The scandal consequently has a two-pronged criticsim: 1) no one ever proved the documents were false and the story was actually true, and 2) it was all an ingenuous set-up.

So, like many great political scandals, this one lives on for some. But for none moreso than Mapes and Rather. And from this rather pathetic refusal to accept reality springs Truth, the movie.

Fair enough, I haven't seen it yet. I might, if it ever gets to a theater near me, though I'm not holding my breath in that regard.

The film stars Robert Redford as Rather and Cate Blanchett as Mapes. By all accounts, the movie is largely a panegyric to both, as it presents them simultaneously as warriors for truth and victims of the powers-that-be, regardless of whether the reviewer likes or dislikes the movie. The people at CBS don't think much of the movie at all, having said in a statement:
It’s astounding how little truth there is in Truth. There are, in fact, too many distortions, evasions and baseless conspiracy theories to enumerate them all. The film tries to turn gross errors of journalism and judgment into acts of heroism and martyrdom. That’s a disservice not just to the public but to journalists across the world who go out every day and do everything within their power, sometimes at great risk to themselves, to get the story right.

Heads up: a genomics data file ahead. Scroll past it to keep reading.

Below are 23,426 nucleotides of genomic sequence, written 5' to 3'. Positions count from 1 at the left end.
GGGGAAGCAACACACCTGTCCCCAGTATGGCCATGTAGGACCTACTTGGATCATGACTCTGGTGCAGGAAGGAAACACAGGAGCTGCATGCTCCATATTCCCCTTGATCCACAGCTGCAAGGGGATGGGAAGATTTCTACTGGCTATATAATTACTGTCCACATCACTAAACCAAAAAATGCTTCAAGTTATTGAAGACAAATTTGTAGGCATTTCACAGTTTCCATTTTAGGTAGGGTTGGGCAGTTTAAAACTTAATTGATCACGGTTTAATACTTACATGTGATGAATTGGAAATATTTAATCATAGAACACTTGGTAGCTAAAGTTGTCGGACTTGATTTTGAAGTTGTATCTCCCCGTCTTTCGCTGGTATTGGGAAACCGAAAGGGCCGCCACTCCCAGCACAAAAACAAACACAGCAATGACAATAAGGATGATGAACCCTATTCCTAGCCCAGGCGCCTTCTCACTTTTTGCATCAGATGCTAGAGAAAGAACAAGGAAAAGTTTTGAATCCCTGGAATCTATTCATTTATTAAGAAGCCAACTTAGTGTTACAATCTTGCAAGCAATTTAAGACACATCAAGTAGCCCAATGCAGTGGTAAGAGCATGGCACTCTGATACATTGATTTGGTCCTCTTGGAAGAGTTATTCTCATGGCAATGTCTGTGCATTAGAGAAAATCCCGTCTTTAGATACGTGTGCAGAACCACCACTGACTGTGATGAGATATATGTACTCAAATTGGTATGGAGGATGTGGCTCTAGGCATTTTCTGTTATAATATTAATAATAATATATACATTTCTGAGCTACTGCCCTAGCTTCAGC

To which the filmmakers have replied:
Although we understand CBS wants to put this episode behind them, it’s disappointing that they seem to be so concerned about our film. The events depicted in Truth are still vigorously debated, and that’s a good thing. It’s a fascinating story at the intersection of politics, media and corporate America and features powerhouse performances from Cate Blanchett, Robert Redford and the rest of the cast. We hope people will see the film and judge for themselves.
Which is a bunch of self-congratulatory bullshit, pardon my French. The events aren't "still vigorously debated," except on fringe websites and at dinner parties attended by Mapes and Rather. And there's no intersection of forces here, just an improperly vetted story rushed on to the air by people looking to score with a big scandal in the middle of a presidential race. And the really funny thing here is that the scandal wasn't really much of a scandal. If the memos had actually been authentic, they would have amounted to very little, in my opinion (which, of course, feeds the gaslighting twist).

I'm sure Redford and Blanchett play their parts well, both being fine actors, but they're not playing real people, they're playing obvious caricatures, for the purposes of mounting holier-than-thou soapboxes in a film that can only preach to the choir (the choir being the left wing lunatic fringe). To me, it looks like Redford is imagining reliving the glory days of All the President's Men, only he's trying to do it through a prism of stupidity, driven on by a couple of people who just can't let things go. It's actually a little sad.